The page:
14. Wang J, Liu F, Tang X. Incidence and risk factors of pneumonia in diffuse large B-cell lymphoma patients receiving first line R-CHOP/R-CHOP-like immunochemotherapy: a retrospective study of 287 patients in single center. Ann Palliat Med. 2021;10(11):119311938-119311938. doi:10.21037/apm-21-3280
  15. Eyre TA, Wilson W, Kirkwood AA, et al. Infection-related morbidity and mortality among older patients with DLBCL treated with full- or attenuated-dose R-CHOP. Blood Advances. 2021;5(8):2229-2236. doi:10.1182/bloodadvances.2021004286
  16. Shree T, Li Q, Glaser SL, et al. Impaired immune health in survivors of diffuse large B-cell lymphoma. J Clin Oncol. 2020;38(15):1664-1675. doi:10.1200/JCO.19.01937
  17. Viviani S, Caccavari V, Gerardi C, et al. Male and female fertility: prevention and monitoring Hodgkin’ lymphoma and diffuse large B-cell lymphoma adult survivors. A systematic review by the Fondazione Italiana Linfomi. Cancers (Basel). 2021;13(12):2881. doi:10.3390/cancers13122881
  18. Mörth C, Sabaa AA, Freyhult E, et al. Plasma proteome profiling of cardiotoxicity in patients with diffuse large B-cell lymphoma. Cardiooncology. 2021;7:6. doi:10.1186/s40959-021-00092-0
  19. Ferraro MP, Gimeno-Vazquez E, Subirana I, et al. Anthracycline-induced cardiotoxicity in diffuse large B-cell lymphoma: NT-proBNP and cardiovascular score for risk stratification. Eur J Haematol. 2019;102(6):509-515. doi:10.1111/ejh.13234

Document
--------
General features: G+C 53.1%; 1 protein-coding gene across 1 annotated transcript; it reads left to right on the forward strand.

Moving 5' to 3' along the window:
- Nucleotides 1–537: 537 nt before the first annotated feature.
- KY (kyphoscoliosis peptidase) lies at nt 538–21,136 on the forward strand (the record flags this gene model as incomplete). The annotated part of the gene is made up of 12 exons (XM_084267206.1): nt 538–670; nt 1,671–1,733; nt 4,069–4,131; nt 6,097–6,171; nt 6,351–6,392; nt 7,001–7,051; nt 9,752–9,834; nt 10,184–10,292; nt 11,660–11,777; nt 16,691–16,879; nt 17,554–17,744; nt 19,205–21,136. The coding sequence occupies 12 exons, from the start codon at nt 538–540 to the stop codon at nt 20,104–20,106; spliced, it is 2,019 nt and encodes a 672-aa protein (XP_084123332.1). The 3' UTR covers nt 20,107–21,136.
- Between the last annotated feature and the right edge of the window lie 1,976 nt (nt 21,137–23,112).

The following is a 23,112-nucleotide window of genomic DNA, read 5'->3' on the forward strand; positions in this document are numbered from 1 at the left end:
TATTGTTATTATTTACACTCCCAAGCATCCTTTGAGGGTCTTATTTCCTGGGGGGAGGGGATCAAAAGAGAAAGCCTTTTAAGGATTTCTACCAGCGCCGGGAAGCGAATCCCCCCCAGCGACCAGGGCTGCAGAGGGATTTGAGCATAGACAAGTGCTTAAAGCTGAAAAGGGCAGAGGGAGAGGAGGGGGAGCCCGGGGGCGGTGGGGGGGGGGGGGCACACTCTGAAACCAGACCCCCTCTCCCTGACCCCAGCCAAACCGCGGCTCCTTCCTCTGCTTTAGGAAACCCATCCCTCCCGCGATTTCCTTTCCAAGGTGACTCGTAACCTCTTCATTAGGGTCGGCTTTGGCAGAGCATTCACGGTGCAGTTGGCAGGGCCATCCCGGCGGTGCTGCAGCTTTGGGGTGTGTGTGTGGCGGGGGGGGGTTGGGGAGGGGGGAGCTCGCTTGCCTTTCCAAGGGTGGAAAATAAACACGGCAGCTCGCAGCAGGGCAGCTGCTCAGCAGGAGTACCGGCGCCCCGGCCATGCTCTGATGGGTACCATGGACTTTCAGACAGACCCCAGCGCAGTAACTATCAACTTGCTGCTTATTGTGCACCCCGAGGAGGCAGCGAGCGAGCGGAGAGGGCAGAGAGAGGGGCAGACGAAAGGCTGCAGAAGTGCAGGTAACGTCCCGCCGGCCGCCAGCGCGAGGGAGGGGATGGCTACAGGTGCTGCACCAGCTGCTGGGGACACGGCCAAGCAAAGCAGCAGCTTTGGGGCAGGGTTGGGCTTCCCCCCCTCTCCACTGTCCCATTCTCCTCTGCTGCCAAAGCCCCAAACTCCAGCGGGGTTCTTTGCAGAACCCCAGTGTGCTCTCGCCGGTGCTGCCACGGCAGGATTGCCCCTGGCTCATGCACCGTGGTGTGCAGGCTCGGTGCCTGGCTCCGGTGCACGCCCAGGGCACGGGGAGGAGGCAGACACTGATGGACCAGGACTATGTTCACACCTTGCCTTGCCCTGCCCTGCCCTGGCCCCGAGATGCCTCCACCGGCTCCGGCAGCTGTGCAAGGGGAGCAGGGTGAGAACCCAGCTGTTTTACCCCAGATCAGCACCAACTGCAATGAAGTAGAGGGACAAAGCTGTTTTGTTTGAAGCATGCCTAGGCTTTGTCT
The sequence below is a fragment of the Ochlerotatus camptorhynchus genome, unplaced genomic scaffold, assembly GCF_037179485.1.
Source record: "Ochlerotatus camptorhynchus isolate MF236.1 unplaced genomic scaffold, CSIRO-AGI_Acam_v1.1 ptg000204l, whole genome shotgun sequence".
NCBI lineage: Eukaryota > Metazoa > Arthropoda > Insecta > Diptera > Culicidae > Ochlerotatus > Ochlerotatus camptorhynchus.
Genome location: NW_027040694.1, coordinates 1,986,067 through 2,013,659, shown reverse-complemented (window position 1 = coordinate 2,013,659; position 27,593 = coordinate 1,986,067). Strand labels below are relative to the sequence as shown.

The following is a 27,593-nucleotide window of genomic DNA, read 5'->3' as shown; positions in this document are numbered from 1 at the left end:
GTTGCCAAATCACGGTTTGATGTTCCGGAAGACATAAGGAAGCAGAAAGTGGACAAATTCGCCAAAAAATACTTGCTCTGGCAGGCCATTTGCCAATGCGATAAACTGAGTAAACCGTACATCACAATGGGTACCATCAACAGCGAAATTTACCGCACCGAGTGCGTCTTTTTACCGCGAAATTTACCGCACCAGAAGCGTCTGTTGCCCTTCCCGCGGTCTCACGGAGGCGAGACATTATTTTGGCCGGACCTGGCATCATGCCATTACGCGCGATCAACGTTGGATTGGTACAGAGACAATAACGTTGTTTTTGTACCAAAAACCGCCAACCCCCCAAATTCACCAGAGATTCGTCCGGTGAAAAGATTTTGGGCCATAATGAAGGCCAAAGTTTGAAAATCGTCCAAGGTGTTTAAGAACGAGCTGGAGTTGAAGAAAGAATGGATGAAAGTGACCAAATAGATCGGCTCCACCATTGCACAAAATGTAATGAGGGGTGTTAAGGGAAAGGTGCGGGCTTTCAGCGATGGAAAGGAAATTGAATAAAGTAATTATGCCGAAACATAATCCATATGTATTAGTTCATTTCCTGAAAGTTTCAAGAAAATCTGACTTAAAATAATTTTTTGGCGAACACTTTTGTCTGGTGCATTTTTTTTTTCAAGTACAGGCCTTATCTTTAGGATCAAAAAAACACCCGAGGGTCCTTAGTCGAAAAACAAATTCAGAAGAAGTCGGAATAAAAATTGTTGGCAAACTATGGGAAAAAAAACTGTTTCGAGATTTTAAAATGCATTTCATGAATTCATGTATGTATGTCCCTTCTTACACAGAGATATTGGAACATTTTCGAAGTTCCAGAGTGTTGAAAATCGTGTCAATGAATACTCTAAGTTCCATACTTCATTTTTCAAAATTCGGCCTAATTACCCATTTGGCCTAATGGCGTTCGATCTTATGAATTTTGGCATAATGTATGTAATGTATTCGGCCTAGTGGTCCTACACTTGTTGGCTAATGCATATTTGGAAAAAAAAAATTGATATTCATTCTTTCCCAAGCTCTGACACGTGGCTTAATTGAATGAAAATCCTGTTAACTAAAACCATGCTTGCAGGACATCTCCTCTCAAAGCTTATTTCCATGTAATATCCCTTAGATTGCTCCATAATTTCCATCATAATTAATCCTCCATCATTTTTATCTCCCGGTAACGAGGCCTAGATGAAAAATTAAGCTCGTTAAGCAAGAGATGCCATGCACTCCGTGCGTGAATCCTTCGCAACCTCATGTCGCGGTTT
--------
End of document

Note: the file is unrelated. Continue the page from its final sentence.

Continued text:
20. Enns DL, Mandelson MT, Aboulafia DM. Utility of left ventricular ejection fraction measurements before the administration of doxorubicin-based chemotherapy in patients with diffuse large B-cell lymphoma. Mayo Clin Proc Innov Qual Outcomes. 2018;2(3):277-285. doi:10.1016/j.mayocpiqo.2018.06.004
  21. Castaneda-Puglianini O, Chavez JC. Assessing and management of neurotoxicity after CAR-T therapy in diffuse large B-cell lymphoma. J Blood Med. 2021;12:775-783. doi:10.2147/JBM.S281247
  22. Guan X, He F, Wang Y, et al. Rare multiple organ failure caused by tumor lysis and subsequent fatal sepsis after novel salvaged chemotherapy of rituximab in a diffuse large B-cell lymphoma patient: a case report. Research Square Preprint. 2020. doi:10.21203/rs.3.rs-78233/v1 

Reviewed by Harshi Dhingra, MD, on 8/23/2022.